Right close to the New Year Eve, on 30 December 2019, NJSC “Naftogaz Ukrainy” (Ukraine) and PJSC “Gazprom” (Russia) have marked the year 2019 by signing the long-awaited new gas transit contract.
This contract is largely perceived as a child of numerous mutual compromises, and the primary goal of this article is to depict what has been gained by Ukraine and what has been given up under the then-existing negotiation power of the parties.
The signing of the new contract is truly a landmark news for Ukraine, as it was signed during the times when the old gas transit contract’s term was coming to its end and Ukraine was at risk that the entire transit of Russian gas will be terminated or at least put on hold for a certain time. Thus, Oxford Institute for Energy Studies wrote that Russia was close to be sufficient in gas transit capacities without the Ukrainian gas pipeline even though the North Stream 2 has not yet been completed. This deficit of capacities could still be substituted by gas storages in Europe and gas terminal in Yamal. Moreover, Ukraine already understood the gas to Romania, Bulgaria and the Balkans will be transported via so-called Turkish stream (and this turned out to be true as South-directed gas pipeline of Ukraine is under-pumped already in 2020) and the risks of North Stream 2 were evident to practically everyone, especially when it remained (and remains now) unclear whether any loopholes in the US sanctions law could be identified to complete the pipeline construction and circumvent the sanctions imposed.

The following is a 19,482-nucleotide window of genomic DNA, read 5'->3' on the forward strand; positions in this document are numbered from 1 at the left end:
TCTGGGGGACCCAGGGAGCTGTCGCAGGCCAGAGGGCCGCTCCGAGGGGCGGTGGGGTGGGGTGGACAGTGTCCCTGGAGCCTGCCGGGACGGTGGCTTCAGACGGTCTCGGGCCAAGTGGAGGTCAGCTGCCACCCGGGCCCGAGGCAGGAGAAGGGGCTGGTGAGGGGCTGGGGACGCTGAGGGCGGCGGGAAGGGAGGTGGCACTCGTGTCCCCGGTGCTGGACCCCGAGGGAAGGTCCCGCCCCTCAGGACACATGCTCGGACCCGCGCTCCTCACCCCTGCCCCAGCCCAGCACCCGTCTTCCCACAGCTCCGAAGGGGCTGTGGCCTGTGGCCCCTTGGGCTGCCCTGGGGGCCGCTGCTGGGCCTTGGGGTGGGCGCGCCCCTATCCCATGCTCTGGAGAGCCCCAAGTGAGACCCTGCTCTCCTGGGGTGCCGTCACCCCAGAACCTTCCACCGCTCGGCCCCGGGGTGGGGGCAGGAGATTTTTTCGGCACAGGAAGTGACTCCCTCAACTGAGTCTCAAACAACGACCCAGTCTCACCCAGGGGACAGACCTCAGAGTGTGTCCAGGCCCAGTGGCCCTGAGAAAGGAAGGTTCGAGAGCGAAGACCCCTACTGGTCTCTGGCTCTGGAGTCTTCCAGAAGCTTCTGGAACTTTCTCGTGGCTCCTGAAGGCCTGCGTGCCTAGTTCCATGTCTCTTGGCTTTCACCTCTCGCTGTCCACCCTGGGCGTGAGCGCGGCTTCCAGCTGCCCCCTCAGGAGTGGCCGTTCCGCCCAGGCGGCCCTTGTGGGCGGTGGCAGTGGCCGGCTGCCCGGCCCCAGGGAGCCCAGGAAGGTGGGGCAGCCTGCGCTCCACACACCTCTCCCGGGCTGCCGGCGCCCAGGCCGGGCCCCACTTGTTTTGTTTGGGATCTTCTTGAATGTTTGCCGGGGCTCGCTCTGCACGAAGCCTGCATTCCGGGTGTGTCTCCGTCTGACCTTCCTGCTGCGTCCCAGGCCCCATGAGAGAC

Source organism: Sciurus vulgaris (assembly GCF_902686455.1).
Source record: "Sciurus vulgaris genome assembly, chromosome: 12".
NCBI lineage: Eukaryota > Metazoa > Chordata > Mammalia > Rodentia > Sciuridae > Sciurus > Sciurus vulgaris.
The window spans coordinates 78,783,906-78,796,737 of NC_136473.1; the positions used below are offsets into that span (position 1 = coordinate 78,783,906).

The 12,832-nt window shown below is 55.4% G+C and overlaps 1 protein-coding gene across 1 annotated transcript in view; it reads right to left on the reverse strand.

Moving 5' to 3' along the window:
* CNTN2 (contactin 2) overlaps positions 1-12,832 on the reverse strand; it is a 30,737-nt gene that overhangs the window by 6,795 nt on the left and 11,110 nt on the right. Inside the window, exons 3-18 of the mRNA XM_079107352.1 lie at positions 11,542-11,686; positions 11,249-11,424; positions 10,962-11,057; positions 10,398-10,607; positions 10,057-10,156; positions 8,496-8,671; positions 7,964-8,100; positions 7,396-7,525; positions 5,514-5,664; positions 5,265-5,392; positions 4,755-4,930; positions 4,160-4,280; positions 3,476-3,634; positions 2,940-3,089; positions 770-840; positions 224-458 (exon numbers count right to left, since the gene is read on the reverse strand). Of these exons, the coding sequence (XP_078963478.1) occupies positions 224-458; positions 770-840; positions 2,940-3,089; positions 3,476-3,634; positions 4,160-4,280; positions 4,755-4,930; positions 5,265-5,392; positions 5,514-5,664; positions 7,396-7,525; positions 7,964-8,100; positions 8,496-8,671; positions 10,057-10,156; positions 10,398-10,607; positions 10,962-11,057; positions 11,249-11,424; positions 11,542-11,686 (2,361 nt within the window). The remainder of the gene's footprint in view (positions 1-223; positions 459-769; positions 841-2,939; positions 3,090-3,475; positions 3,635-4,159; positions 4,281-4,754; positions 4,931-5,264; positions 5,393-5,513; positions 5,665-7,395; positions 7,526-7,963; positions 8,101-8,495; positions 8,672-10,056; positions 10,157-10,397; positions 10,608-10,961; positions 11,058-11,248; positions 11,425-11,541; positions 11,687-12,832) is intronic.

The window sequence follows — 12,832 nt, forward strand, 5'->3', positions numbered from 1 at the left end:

Unfortunately, the gas transit contract as well as the settlement agreements are not available to the public, and hence our conclusions shall primarily be based on the data contained in the Minutes of the meeting of the representatives of European Union, Ukraine and Russian Federation as well as companies from these countries (LLC “Gas Transmission System Operator of Ukraine”, NJSC “Naftogaz Ukrainy” and PJSC “Gazprom”) dated 19-20 December 2019 signed in Berlin and Minsk (the “Protocol”), as well as information disclosed to the public by the officials of Naftogaz and Gazprom.
Gazprom’s commitments: gains for Ukraine
At the first sight the gains Ukraine received are quite numerous and impressive. In particular, they are: